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Would it be interesting to have new stream ciphers whose design is parametrized by a CSPRNG? I.e. to instantiate the stream cipher, you just have to select and plug in any CSPRNG of your choice.

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    $\begingroup$ What you describe sound more like a higher level construction than a stream cipher. Since xor is already perfect for what it does, your construction would need to offer other properties, such as authentication or nonce misuse resistance. There are such constructions, but nobody calls them stream ciphers. $\endgroup$ Nov 7, 2015 at 10:18
  • $\begingroup$ What are they called then, can you list several good/useful examples? $\endgroup$
    – daruma
    Nov 7, 2015 at 10:50
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    $\begingroup$ I'm not sure what the question is. A CSPRNG already "is" a stream cipher, just seed it with the key and XOR the output with the message. $\endgroup$
    – otus
    Nov 12, 2015 at 10:15
  • $\begingroup$ The security definitions for stream ciphers and CSPRNG are pretty much the same: The attacker should not be able to predict the next bit according to previous keystream he should not be able to guess the internal state, etc. The differentiation CSPRNG and stream cipher is mostly just a different point of view in the application/protocol/goal. Security-wise, they are the same. So your trivial answer is "no, it would not be interesting". $\endgroup$
    – tylo
    Nov 17, 2015 at 15:31

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A stream cipher transforms a key and a nonce/IV into a stream of pseudorandom bits (a "keystream"). The keystream can be XOR'd with the plaintext to produce the ciphertext (encryption), or XOR'd with the ciphertext to produce the plaintext (decryption). So, stream ciphers generally define two operations, encryption and decryption (three if you count key generation).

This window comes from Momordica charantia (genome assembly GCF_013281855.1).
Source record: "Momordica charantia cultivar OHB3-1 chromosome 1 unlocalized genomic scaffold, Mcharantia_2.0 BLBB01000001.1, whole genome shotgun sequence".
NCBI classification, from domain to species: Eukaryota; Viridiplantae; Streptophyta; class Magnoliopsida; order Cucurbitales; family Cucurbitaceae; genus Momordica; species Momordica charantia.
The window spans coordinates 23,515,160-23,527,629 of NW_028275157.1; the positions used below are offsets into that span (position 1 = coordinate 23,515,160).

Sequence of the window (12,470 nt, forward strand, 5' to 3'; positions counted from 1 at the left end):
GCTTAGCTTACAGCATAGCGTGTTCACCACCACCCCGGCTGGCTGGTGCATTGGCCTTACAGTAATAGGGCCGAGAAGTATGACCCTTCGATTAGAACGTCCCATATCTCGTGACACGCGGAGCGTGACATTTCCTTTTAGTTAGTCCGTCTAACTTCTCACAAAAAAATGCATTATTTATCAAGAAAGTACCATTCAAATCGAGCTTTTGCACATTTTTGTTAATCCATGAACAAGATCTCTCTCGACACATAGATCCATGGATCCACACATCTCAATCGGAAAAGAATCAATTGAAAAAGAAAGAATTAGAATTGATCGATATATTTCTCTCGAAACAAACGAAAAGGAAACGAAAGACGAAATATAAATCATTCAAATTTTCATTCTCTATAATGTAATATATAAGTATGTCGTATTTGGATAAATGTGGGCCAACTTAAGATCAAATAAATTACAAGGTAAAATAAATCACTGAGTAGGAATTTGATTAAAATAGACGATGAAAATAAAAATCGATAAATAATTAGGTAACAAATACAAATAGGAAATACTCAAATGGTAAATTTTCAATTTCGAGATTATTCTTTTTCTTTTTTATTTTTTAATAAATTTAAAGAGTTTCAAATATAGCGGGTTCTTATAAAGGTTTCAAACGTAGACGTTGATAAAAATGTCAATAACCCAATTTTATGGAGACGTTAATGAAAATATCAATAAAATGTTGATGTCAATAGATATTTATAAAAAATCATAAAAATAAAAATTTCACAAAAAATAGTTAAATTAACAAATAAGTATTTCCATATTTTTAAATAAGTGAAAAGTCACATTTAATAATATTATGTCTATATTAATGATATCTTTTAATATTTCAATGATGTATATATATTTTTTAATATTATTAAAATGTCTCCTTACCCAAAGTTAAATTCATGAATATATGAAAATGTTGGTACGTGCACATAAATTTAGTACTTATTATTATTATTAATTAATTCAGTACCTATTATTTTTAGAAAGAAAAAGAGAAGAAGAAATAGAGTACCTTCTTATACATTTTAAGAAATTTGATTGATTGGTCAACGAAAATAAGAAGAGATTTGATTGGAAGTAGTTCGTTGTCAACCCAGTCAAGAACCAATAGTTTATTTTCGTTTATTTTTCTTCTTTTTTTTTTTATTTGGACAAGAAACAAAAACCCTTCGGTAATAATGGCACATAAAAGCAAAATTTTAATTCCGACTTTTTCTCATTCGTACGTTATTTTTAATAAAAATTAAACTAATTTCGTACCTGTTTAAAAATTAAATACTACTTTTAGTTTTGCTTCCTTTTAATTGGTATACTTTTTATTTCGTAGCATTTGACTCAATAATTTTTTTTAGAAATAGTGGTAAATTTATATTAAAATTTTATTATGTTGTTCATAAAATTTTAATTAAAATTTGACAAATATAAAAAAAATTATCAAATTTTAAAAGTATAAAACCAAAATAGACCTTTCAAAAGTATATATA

CSPRNGs, however, are much more complex. They maintain an internal state, and define operations such as:

  • Set up: set up the internal state based on some secret seed value (i.e. an initial source of entropy)
  • Reseed: mix new entropy into the generator's internal state
  • Generate output: use the internal state to produce some number of pseudorandom bits, then update the internal state (so that the next output is unrelated to this one)

Now, your question:

Would it be interesting to have new stream ciphers whose design is parametrized by a CSPRNG?

I think it would be interesting. I'm not sure that it would be particularly practical.

CSPRNGs are designed for a very different purpose, and their implementation reflects that. Features like backtracking resistance and reseeding are just not relevant to a stream cipher. Stream ciphers are typically stateless, while CSPRNGs maintain an internal state. Etc. It's possible to create a stream cipher from a CSPRNG, but it really overcomplicates the design.

CSPRNGs and stream ciphers do have something in common, however: they both expand a small source of entropy into a stream of pseudorandom bits. This is likely the source of your question. Indeed, there is significant cross-pollination of ideas between stream ciphers and CSPRNGs due to this similarity:

  • CTR_DRBG is a CSPRNG that uses a block cipher (e.g. AES) in counter mode, much like how a block cipher in counter mode can be used to construct a stream cipher.
  • libsodium includes a CSPRNG based on Salsa20, one of the winners of the eSTREAM stream cipher competition.
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